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New blanks not backward compatible.

Discussion in 'Blu-ray & DVD Players & Recorders' started by JH4, Aug 20, 2005.

  1. JH4

    JH4
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    It seems that earlier DVD recorders won't now be able to use the new higher speed rated blanks, (eg X4 and X6), and they can't be modified either, as I seem to be finding out. Any one have more on this ? , or are these earlier machines going to be stuck for blank media when everyone starts selling only the new high-speed rated blanks. Bad news if this is true.. Built in obsolescence springs to mind.. The packs have wording that states that firmware upgrades of earlier DVD recorders may be needed, but it does'nt seem that these upgrades are easily available - if at all.
    Any comments - people in the know ?
     
  2. pjclark1

    pjclark1
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    Blank dvd-r and dvd+r (dead in approx 1 year) also degrade faster than burned dvdr (dead in approx 3 years, if you're lucky), so no point in stocking up on them either. Use dvdrw instead.
    But as most dvd writers won't last much longer than 3 years, it's unlikely to be a problem.
     
  3. JH4

    JH4
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    Yeh, and people are archiving their old VHS tapes to DVD in the fond belief they will last longer than tapes - which still play fine after decades. Funny old world !
    Bring back D-VHS I say - the best format of the lot...
     
  4. nwgarratt

    nwgarratt
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    That cannot be be decent media if it only lasts a few years. I know poor discs such as Princo and Bilkpaq can only last two years. I have decent DVD's coming up to two and a half years and they still play perfect.

    A decent make of discs (with decet dye) wil last a lot longer than 3 years if they are treated right.
     
  5. pjclark1

    pjclark1
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    And you're betting all your data on that, good luck!
     
  6. HMHB

    HMHB
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    So how many DVDs have you lost with this problem ?
     
  7. nwgarratt

    nwgarratt
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    Why not?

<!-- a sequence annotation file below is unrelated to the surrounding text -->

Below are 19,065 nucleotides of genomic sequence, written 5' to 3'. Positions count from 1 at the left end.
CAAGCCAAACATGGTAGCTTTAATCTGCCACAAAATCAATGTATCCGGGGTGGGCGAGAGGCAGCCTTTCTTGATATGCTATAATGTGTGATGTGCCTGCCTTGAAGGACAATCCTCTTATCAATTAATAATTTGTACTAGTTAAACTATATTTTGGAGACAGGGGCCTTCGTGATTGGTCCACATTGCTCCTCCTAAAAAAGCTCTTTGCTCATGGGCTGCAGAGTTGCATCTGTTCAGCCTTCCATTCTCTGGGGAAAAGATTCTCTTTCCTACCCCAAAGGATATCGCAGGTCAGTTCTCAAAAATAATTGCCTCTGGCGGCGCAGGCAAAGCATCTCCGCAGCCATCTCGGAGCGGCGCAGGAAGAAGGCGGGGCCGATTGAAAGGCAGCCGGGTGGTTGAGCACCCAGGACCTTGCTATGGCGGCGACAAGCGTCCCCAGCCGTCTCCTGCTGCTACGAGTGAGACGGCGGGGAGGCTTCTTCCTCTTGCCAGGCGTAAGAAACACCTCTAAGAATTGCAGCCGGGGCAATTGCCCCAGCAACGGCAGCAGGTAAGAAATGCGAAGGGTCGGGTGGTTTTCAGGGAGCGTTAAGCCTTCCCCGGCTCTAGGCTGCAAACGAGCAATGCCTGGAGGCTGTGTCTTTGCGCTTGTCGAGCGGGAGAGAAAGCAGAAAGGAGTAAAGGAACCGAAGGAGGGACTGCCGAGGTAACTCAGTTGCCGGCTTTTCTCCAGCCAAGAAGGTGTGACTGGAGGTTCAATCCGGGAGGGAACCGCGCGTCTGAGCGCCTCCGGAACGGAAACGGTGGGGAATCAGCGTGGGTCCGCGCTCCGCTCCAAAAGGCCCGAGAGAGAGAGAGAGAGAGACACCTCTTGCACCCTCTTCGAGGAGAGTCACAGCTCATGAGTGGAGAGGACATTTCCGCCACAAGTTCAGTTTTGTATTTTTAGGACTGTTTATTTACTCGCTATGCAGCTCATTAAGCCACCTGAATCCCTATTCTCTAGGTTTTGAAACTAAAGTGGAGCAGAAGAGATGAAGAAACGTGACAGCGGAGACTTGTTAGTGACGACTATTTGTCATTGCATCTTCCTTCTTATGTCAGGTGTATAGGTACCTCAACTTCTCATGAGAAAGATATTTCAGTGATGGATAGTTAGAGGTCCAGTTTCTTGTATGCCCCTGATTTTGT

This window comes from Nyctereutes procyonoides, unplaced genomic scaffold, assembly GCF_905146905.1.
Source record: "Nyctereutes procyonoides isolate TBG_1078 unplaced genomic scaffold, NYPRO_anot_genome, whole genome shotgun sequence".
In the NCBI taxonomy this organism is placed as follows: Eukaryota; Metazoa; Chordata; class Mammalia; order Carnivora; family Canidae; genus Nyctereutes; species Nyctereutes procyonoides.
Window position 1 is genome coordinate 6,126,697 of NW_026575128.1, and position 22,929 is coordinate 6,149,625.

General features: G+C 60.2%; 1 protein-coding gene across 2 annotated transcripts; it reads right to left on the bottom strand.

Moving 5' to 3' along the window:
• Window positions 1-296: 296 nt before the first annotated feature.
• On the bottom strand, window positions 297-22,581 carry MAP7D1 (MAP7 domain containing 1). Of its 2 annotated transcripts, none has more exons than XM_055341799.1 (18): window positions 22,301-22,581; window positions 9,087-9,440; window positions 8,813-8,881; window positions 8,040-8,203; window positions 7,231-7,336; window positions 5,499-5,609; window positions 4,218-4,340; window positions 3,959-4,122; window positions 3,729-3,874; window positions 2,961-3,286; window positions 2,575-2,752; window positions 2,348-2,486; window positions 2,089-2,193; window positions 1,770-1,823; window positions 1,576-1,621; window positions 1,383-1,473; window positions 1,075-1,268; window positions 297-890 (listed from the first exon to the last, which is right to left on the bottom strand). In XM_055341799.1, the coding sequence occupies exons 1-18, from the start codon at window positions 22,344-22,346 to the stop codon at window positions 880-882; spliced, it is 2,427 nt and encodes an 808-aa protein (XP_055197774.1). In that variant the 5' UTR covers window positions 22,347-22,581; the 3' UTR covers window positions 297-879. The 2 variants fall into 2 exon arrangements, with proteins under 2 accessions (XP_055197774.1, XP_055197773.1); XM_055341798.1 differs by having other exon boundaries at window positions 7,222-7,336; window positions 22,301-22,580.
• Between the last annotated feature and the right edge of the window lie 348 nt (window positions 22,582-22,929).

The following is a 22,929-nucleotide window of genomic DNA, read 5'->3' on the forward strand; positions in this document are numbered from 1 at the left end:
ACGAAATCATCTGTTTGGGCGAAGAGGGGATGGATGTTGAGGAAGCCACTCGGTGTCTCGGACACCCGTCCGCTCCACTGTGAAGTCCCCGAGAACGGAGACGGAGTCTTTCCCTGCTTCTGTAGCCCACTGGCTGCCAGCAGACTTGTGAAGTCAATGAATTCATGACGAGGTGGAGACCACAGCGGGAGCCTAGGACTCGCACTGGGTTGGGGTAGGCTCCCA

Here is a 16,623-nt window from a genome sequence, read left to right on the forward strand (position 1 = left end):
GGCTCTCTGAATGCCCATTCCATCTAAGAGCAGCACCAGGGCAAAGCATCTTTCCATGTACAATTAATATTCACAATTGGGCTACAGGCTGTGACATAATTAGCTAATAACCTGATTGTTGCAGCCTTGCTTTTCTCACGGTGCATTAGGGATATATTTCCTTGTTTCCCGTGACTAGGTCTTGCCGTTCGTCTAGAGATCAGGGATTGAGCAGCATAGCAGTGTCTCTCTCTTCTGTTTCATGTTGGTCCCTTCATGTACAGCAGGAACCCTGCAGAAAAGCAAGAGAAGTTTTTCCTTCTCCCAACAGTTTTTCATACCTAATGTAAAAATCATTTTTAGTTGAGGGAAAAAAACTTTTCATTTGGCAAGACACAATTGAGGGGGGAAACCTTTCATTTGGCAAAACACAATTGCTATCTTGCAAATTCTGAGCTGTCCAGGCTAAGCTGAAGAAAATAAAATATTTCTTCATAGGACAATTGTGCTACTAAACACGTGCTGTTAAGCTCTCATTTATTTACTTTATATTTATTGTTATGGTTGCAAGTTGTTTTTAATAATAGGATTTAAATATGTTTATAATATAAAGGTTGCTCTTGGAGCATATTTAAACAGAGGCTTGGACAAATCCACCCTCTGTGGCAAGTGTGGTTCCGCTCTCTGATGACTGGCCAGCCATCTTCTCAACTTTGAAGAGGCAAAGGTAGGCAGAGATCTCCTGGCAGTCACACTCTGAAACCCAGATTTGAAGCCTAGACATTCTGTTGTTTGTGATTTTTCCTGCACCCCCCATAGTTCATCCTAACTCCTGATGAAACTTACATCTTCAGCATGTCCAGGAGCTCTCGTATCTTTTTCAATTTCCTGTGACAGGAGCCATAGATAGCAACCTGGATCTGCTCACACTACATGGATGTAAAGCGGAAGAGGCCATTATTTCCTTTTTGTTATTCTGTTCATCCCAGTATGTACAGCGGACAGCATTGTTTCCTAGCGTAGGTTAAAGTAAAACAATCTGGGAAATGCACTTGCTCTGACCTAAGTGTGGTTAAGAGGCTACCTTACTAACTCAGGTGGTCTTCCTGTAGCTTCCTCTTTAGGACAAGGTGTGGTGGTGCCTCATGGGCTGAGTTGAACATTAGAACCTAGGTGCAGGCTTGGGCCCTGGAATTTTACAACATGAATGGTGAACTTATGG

Anyway, if data is that important then DVD RAM is much more robust. I would be perfectly happy if my data lasts just another five years or so.

    If the discs are quality there is no reason why the data shouldn't last 10 or 20 years easily.
     
  8. johnsteed

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    The main reason I was looking to purchade a DVD Recorder with HD was to transfer my VHS tapes to discs and get rid of the tapes.

    If the lifetime of discs is approximately 3 years then I would be foolish to junk the tapes. Some of my tapes are over 20 years old and still play good.

    Surely dvdr have a longer life span than that?

    Which media brand names should I be looking for to offer the longest life span?
     
  9. HMHB

    HMHB
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    Go for good brands (Verbatim in my case) and keep them away from sunlight, I use black plastic cases to keep mine in and I've had no problems so far. I notice we haven't had an answer from PJClarke to the question of how many DVDs he's had problems with !
     
  10. nwgarratt

    nwgarratt
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    It's not necessarily the make but the dye used.

    The best DVD-R/DVD+R is Taiyo Yuden (but it costs about 3 times as much of other discs).

    For dye quality have a look at this link.

    http://www.digitalfaq.com/media/dvdmedia.htm

    I use Ritek Ridisc G04 -R's and have had 100% success with them. My most important data are on these discs.

    I have also ordered some TDK G02 dye discs for TV Recordings.

    It is also important to match DVD writer with DVD disc. What burns excellent on one writer may not on another make of writer.
     
  11. HMHB

    HMHB
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    Sorry, yes I should have said that the Verbatim ones I use have the TY02 dye and work very well in both my Panasonic DVD recorders.
     
  12. pjclark1

    pjclark1
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    sorry, been on the beach all day